The One Kent Coalition pledged to park its proposal until the Kent County Collaboration Work Group finished its effort, and it has kept that promise.
The work group met for more than a year and recently reviewed a draft of its report. That report is set to be finalized this week. Then it goes to the county’s Collaboration and Cooperation Subcommittee before making a final stop at the county commission. A press conference also is being planned to announce the findings.
But as far as the coalition is concerned, spokesman Nyal Deems told the Business Journal that nothing has changed since the organization made the decision in October 2011 to put its effort to consolidate the city of Grand Rapids with Kent County on hold.
“No, I don’t think anything has. I think, as one of our members stated, everybody can keep marching forward on their own track, while the city and the county were going to have some kind of committee to tell us the same thing,” said Deems, a past mayor of East Grand Rapids and a partner who practices real estate law at Varnum.
“We were suggesting something more cohesive and complete needed to be done to make the government more efficient, effective, and to project itself better,” he added.
“The suggestion was we won’t turn the engine off; we’ll just park while we give them time to do whatever they were going to do. We put forth one idea as an approach and we’ll see what their alternative is.”
In early 2011, the coalition publicly acknowledged it was drafting legislation to present to state lawmakers that called for the consolidation of Grand Rapids and Kent County into a new metropolitan government. The Legislature can approve such a request through Article VII of the state’s constitution. Once the law was in place, the coalition planned to put the merger question on a countywide ballot and let voters decide the outcome.
One Kent had hoped to get the measure in front of voters last November, but didn’t proceed with that action because of the commitment it made to the county’s work group.
One Kent chose to merge Grand Rapids and the county — two governments that don’t provide identical services — because their budgets are the two largest in the county and the coalition felt that is where the most taxpayer savings would be found. One Kent reported the combined budgets of Grand Rapids and the county made up about three-quarters of all the public sector’s expenditures in the county.
The coalition actually began discussing its proposal in fall 2009, well before it went public with the plan at a Kent County Commission meeting in February 2011, which is when the coalition’s membership was reported as 22 former public officials and private citizens.
Deems said the group’s members are actually five times that number, which has grown on a regular basis. He said the membership had this “unfortunate image” that it was just a few people who were trying to direct something. In reality, he said, there are more than 100 who are interested in the idea.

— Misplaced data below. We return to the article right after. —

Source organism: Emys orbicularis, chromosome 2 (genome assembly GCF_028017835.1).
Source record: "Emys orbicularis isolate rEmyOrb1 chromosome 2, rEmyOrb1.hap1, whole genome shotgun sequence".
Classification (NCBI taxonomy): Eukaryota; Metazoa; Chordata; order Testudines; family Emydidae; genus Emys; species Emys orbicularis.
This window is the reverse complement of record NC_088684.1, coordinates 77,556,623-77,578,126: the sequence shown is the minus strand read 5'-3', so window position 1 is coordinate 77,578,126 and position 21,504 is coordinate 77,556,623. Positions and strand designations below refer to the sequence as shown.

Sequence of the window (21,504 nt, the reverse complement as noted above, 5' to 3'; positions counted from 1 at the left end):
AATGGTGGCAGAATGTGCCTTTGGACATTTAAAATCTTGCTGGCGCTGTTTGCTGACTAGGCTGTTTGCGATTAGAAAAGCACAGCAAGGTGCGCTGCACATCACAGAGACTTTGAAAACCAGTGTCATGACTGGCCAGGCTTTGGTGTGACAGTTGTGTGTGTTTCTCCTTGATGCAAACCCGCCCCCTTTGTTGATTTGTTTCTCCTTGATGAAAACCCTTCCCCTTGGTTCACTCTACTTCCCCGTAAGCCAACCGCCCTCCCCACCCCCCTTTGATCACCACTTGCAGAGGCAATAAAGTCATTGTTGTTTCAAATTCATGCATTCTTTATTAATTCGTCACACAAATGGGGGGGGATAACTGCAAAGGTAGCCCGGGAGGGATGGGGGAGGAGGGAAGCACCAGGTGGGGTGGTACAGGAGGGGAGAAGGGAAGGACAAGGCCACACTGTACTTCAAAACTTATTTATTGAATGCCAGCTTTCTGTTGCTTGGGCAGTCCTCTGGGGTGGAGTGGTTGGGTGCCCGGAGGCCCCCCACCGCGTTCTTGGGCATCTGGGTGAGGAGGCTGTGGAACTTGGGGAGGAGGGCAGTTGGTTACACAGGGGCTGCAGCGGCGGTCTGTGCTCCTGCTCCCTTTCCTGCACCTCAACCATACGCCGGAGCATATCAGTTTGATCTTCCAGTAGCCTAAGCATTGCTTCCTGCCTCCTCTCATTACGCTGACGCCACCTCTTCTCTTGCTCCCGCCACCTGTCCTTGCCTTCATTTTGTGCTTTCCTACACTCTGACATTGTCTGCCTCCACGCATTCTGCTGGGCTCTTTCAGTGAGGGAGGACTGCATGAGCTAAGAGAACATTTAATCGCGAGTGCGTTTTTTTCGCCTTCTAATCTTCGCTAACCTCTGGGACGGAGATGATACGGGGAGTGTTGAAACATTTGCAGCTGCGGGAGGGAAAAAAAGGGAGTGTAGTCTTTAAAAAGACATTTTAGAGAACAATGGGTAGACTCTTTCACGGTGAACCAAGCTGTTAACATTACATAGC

“People stop me at the grocery store and at my kids’ ballgames and ask me how it’s doing, and they let me know that they’re interested,” he said. “I think the most recent occasion was two nights ago at the grocery store. Somebody I know said, ‘You’ve got to let me know what’s happening so we can become involved.’ I had a call yesterday from somebody who had showed interest earlier. So I can’t tell you how many we have, but obviously the idea struck enough people that, a year later, they’re still interested and asking about it.”
The draft version of the work group’s report concluded that local governments have done a lot of collaborating and it encourages a continuation of those efforts. The report also said it could not recommend that Grand Rapids and the county be merged into a new metropolitan government.
Although Deems said he hadn’t seen a copy of the report, he did say its reported findings didn’t surprise him. “I think they pretty much announced that it was an idea to do more collaborative efforts — which, as near as I can know from what they have said, is they’re already doing those. And I think the report says we should do more of that, and that solves everything,” he said.
“So I think, really, their study effort took what they initially said, and a year later they produced a result that says what they said it would produce at the beginning.”
As for the coalition’s next step, Deems said that was still to be determined. “We don’t have a plan to do something on a certain date. They’ll issue a report, whatever it is, and that will probably be an impetus for us to say, ‘OK, what is it?’ Do we still think there is merit, cause, reason, time and energy to go forth with the effort we were proposing? And we’ll discuss that and decide whether or not to do it.”